Retailers’ Guide to Black Friday 2015

Assosia Ltd

The busiest day of the year, for shoppers as well as for the retailers, is almost here. The clocks are ticking fast and anxious buyers are gearing up to throng their favorite retailers (or the cheapest?) in the wee hours of the Black Friday. On the other side, the retailers are having the busiest week of the year as they are scurrying to prepare for the big day – in terms of rolling out the best deals that pull the largest crowds and handling hordes of super-charged shopping enthusiasts.


It’s interesting to note that Black Friday originated in the U.S during the 1960’s when retailers designated it as the start of holiday shopping season.Black Friday Article - Nov 2015 This was in aid of luring consumers into starting their shopping extravaganza with large in-store discounts. With Briton’s sweet tooth for ballistic shopping, Black Friday swooped the nation’s heart. Amazon pioneered this move in 2010. Three years later, Asda joined the band and rolled out its range of deals on this day. After that, all U.K retailers jumped in and now it is becoming bigger every year. According to The Mirror, £810 million was spent last year which was a 100% jump from the year before that. As being predicted by industry experts, U.K will spend at least £1 billion during this year’s Black Friday sales and that is being stated as a conservative figure because British shopaholics are breaking their own records, every year. The customers flocking to Black Friday sales have been on a spending spree. According to The Bristol Post, every British shopper will spend an average amount of £132 on this Black Friday.

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There’s another interesting thing that is unfolding on the run up to this year’s Black Friday. A substantial percentage of consumers are trying to avoid the chaos that we saw last year. Shoppers this year are planning to lurk on online stores and click their way to great deals. A number of polls have reported this trend so it will be of prime importance for retailers to pay special attention to their online stores.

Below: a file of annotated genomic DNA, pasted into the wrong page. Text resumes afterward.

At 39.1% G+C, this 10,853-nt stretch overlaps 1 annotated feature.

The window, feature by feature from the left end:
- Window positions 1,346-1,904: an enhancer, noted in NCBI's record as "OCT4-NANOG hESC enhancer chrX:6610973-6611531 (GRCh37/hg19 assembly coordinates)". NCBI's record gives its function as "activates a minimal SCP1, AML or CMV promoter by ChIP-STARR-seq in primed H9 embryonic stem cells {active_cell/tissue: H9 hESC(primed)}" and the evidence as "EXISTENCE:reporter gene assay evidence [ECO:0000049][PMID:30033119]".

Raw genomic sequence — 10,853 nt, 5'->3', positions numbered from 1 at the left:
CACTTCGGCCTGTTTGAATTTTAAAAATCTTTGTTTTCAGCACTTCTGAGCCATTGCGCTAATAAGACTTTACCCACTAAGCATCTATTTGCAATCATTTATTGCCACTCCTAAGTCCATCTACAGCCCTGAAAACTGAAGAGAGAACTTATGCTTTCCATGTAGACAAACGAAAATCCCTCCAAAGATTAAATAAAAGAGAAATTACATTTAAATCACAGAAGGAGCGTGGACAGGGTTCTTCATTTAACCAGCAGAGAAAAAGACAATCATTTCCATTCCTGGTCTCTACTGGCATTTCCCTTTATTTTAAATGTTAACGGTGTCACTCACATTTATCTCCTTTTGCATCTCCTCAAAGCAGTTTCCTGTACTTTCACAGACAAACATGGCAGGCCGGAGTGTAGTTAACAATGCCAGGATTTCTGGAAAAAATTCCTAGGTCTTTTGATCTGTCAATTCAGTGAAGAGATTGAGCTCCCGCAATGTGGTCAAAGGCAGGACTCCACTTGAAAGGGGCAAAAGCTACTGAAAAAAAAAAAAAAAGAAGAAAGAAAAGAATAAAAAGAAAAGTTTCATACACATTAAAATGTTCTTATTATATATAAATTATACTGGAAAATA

Since the Black Friday discounts are very attractive and, on top of that, offered for a very short period of time, it is natural to predict that the tension to get the best bargain will be high – in fact on the rise. In response to the discounts that are being offered by the retailers, people are literally going berserk and are showing no signs of slowing down. We have seen several untoward occasions in a number of countries where scuffles broke out between shoppers just to get their hands on the best deals especially on electronic items – and this has happened not only in the U.S. Last year, national news channels splashed footage of fights that broke out in Tesco and Asda’s stores and customers were seen fighting for LED TVs which brought a bad name to the store and the consequences of adopting this U.S tradition were discussion at length. The situation reached a boiling point at night and police had to be called in to maintain law and order at the stores. This was not just limited to the brick and mortar stores. Even the online sales were ‘attacked’ by digital shoppers and several large stores reported a very sharp surge in traffic. A few stores also reported crashed websites due to the sheer volume of consumer traffic on Black Friday.